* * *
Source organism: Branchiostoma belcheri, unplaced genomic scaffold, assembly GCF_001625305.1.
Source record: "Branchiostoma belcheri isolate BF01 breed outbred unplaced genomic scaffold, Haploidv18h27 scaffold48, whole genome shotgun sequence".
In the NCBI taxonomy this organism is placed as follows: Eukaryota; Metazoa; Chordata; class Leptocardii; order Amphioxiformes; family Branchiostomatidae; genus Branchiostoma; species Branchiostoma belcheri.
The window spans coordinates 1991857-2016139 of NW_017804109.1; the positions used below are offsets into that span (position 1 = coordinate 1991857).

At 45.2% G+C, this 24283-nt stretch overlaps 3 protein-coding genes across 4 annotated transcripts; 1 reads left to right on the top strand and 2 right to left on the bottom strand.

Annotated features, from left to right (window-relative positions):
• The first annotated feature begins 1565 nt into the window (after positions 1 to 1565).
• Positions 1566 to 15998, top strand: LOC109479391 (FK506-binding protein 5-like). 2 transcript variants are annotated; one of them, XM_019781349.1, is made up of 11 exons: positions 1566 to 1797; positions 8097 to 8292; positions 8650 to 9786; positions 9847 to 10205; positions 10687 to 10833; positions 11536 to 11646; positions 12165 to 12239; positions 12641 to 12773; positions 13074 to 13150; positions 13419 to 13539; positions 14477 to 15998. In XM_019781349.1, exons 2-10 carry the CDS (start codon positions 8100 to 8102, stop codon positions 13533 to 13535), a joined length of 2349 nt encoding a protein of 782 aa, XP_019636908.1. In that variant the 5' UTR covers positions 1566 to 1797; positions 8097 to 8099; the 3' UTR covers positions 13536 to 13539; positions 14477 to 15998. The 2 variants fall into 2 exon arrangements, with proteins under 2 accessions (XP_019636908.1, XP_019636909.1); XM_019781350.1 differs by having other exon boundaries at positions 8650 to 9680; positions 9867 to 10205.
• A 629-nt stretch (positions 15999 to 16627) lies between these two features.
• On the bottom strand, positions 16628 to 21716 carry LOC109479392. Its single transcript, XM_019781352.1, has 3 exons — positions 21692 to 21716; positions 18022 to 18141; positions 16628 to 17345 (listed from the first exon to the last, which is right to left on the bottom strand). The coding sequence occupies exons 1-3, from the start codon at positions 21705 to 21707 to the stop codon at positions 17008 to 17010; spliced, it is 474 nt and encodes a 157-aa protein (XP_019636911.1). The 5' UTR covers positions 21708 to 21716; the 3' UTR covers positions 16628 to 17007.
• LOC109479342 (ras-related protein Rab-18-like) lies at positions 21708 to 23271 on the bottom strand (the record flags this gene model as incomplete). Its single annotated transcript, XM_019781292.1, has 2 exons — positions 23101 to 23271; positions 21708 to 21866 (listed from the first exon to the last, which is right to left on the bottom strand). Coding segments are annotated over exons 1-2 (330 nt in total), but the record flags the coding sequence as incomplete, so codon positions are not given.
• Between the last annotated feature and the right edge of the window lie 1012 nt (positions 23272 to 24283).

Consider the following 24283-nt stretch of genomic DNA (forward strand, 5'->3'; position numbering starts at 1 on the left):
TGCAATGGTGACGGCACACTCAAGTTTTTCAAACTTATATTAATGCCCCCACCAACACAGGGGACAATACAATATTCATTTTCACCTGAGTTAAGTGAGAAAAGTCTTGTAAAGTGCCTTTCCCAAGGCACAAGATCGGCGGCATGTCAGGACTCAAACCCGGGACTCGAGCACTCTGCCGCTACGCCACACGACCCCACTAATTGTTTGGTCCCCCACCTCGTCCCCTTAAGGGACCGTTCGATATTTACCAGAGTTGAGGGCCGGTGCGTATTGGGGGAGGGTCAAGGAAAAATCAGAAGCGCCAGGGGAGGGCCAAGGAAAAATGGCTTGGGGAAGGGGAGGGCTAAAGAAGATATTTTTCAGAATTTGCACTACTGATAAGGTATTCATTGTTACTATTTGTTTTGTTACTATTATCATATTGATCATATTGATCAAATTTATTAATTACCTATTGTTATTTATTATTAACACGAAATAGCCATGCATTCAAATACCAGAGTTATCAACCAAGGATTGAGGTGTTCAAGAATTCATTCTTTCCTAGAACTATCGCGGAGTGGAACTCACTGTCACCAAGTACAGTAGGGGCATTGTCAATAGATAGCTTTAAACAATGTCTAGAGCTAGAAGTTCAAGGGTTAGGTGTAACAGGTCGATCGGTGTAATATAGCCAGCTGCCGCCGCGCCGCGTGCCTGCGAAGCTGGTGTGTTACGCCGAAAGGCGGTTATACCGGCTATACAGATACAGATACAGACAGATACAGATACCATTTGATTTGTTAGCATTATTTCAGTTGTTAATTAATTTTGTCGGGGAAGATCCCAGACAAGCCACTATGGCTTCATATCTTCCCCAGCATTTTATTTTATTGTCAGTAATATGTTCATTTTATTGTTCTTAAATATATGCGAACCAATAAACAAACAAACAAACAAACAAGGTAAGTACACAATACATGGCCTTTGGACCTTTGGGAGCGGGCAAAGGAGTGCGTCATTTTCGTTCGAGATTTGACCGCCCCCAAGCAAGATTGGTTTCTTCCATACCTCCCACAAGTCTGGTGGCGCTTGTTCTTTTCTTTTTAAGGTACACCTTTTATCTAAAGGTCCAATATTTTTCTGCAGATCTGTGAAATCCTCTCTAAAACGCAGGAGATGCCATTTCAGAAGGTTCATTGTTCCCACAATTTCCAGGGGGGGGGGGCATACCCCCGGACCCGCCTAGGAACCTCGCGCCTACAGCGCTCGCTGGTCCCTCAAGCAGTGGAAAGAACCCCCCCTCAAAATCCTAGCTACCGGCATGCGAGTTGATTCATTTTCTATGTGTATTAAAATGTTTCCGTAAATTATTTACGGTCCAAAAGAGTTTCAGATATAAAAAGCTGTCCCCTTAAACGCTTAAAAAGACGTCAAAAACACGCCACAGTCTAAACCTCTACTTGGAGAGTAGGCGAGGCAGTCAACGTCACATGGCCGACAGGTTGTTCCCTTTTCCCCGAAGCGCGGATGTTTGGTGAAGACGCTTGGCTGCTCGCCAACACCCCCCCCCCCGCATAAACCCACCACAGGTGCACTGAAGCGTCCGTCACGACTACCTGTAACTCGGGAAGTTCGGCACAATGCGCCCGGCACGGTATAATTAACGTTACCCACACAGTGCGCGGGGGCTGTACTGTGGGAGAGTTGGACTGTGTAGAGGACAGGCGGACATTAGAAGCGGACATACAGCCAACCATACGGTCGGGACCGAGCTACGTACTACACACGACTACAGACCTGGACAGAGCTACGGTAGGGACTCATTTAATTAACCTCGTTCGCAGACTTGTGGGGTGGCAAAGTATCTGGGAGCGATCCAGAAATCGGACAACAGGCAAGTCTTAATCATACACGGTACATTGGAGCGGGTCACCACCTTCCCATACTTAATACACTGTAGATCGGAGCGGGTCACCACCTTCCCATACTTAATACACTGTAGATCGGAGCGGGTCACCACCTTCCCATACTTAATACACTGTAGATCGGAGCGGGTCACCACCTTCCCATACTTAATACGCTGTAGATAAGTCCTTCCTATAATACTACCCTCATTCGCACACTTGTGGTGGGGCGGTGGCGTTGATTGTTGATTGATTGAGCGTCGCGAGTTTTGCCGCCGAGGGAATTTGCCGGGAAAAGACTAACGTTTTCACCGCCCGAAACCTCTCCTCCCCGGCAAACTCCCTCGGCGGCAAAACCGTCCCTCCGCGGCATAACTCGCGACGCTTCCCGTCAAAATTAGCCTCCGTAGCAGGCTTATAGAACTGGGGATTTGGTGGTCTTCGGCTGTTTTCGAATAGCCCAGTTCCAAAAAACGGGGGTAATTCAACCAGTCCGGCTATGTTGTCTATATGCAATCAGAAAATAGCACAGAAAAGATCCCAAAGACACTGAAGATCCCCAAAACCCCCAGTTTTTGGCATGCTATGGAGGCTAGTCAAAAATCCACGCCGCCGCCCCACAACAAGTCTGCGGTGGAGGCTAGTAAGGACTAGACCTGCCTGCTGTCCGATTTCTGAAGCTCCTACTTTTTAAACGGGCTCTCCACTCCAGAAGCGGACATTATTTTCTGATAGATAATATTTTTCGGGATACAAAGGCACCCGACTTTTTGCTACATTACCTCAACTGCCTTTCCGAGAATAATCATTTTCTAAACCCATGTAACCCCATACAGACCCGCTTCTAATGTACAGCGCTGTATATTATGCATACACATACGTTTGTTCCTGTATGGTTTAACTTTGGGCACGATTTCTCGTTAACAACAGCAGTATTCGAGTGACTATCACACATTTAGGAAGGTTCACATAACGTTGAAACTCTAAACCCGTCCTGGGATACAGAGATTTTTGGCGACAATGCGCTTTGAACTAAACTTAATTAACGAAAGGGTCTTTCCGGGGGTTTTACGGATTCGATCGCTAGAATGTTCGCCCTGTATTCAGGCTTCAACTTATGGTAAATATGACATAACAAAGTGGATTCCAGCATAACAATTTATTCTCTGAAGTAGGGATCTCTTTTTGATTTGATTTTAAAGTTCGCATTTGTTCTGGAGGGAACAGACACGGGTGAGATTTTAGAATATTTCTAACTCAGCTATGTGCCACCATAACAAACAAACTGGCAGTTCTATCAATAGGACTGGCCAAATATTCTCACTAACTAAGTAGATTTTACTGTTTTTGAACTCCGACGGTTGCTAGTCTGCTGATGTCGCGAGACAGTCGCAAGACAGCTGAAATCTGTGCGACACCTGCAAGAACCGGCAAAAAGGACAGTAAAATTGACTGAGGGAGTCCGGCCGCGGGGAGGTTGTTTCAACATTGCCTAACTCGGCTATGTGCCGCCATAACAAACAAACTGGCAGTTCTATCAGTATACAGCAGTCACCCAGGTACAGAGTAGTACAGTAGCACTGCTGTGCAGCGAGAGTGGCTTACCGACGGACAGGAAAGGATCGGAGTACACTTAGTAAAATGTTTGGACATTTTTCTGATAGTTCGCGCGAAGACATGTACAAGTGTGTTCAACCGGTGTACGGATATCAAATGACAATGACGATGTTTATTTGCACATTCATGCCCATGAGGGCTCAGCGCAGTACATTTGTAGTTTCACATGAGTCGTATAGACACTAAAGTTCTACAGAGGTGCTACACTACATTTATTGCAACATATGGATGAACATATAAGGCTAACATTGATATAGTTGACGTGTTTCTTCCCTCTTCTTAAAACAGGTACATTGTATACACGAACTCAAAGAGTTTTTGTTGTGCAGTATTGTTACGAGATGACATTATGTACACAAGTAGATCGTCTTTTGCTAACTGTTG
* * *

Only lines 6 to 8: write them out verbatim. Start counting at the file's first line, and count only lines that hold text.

Annotated features, from left to right (window-relative positions):
• The first annotated feature begins 1565 nt into the window (after positions 1 to 1565).
• Positions 1566 to 15998, top strand: LOC109479391 (FK506-binding protein 5-like). 2 transcript variants are annotated; one of them, XM_019781349.1, is made up of 11 exons: positions 1566 to 1797; positions 8097 to 8292; positions 8650 to 9786; positions 9847 to 10205; positions 10687 to 10833; positions 11536 to 11646; positions 12165 to 12239; positions 12641 to 12773; positions 13074 to 13150; positions 13419 to 13539; positions 14477 to 15998. In XM_019781349.1, exons 2-10 carry the CDS (start codon positions 8100 to 8102, stop codon positions 13533 to 13535), a joined length of 2349 nt encoding a protein of 782 aa, XP_019636908.1. In that variant the 5' UTR covers positions 1566 to 1797; positions 8097 to 8099; the 3' UTR covers positions 13536 to 13539; positions 14477 to 15998. The 2 variants fall into 2 exon arrangements, with proteins under 2 accessions (XP_019636908.1, XP_019636909.1); XM_019781350.1 differs by having other exon boundaries at positions 8650 to 9680; positions 9867 to 10205.